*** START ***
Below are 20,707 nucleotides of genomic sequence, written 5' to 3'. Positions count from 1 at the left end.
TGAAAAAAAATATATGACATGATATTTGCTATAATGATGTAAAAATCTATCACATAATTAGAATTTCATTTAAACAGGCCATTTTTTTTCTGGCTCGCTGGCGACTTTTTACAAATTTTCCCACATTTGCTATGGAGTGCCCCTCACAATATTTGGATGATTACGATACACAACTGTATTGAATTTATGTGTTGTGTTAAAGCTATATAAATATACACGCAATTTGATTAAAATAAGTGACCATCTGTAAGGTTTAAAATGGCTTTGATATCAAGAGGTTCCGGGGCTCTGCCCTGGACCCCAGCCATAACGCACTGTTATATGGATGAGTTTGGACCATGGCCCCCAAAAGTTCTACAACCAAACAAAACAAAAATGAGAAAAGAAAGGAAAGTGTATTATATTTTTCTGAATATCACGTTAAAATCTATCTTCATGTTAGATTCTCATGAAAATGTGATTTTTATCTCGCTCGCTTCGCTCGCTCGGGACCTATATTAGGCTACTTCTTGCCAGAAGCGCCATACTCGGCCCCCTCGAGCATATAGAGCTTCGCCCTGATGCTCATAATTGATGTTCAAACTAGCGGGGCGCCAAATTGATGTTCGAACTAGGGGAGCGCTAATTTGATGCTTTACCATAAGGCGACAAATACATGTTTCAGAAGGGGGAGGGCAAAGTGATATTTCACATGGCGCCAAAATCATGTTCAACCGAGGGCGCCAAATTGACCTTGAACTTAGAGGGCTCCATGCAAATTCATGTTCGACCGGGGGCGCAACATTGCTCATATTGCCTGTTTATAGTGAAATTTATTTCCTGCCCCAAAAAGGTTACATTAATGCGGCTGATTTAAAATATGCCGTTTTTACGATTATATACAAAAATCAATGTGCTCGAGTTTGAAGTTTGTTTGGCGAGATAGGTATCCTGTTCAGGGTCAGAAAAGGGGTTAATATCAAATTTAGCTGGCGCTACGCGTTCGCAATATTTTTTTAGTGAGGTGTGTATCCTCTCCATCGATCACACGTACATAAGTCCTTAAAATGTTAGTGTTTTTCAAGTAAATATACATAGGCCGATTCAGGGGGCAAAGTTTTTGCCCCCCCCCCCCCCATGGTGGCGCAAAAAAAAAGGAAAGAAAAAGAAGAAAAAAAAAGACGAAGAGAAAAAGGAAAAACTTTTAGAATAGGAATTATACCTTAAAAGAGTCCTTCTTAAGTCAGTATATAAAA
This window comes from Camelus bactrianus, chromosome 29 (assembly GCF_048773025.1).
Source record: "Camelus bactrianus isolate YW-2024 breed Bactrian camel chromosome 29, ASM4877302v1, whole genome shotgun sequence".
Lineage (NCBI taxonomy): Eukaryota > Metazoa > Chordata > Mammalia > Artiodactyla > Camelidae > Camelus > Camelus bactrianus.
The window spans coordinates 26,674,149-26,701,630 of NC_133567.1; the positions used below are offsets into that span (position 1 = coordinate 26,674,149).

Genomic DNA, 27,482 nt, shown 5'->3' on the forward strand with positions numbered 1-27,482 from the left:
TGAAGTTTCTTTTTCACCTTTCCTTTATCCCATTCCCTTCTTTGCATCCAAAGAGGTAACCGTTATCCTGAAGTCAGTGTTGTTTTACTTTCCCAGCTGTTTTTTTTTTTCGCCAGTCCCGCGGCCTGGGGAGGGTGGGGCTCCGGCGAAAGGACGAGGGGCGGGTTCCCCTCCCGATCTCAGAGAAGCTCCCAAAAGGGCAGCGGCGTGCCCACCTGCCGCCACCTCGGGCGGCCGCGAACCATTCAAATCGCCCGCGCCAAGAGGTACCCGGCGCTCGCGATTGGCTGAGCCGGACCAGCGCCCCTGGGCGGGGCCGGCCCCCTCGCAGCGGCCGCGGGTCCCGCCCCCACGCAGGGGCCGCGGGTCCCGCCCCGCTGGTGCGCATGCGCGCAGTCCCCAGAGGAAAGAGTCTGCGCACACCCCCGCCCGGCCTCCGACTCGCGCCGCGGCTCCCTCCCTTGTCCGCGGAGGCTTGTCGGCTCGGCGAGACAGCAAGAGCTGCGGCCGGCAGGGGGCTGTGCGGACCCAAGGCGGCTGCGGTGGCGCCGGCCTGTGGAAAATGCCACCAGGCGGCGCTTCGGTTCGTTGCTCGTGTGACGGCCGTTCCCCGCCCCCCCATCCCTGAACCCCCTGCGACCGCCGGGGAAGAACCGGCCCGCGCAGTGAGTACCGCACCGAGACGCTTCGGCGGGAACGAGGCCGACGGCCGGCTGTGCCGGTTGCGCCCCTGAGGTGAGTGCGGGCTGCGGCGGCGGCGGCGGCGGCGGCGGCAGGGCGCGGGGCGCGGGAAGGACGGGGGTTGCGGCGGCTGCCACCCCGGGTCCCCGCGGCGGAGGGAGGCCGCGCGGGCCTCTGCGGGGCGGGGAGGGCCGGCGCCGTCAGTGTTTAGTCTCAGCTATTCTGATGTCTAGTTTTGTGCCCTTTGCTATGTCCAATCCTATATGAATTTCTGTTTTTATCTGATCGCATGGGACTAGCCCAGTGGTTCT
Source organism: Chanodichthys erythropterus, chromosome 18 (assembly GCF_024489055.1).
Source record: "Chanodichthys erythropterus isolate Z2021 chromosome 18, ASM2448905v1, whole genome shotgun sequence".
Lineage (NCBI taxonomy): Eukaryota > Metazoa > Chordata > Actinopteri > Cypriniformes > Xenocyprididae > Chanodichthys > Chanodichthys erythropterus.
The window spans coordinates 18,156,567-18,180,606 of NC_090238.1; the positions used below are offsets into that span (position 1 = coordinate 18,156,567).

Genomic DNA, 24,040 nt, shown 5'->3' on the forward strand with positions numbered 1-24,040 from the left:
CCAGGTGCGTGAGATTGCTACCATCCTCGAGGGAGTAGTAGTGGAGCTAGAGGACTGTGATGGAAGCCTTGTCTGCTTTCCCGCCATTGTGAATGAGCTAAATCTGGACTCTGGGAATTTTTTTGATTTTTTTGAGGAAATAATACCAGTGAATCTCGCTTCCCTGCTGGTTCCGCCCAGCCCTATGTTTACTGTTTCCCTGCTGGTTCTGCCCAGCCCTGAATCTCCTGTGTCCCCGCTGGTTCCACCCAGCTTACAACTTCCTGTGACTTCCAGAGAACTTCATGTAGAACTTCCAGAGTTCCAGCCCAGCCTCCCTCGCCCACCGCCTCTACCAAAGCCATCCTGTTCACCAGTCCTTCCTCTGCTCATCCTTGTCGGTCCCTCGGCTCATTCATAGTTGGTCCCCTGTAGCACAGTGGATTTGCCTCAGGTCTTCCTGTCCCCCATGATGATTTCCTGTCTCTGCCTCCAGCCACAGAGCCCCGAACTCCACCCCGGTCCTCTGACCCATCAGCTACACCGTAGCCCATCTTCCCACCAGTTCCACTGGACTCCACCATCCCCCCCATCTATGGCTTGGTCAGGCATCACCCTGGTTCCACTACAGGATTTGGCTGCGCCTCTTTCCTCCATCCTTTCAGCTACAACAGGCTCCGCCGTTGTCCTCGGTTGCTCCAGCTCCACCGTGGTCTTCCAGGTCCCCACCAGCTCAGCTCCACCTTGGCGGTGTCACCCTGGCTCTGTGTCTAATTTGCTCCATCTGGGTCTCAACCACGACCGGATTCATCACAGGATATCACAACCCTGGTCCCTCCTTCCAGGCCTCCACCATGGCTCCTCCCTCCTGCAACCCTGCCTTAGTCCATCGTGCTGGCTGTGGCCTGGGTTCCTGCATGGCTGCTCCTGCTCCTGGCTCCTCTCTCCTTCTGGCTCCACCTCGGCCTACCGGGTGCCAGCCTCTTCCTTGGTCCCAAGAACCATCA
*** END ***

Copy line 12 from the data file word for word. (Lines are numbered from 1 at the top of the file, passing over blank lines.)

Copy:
The window spans coordinates 18,156,567-18,180,606 of NC_090238.1; the positions used below are offsets into that span (position 1 = coordinate 18,156,567).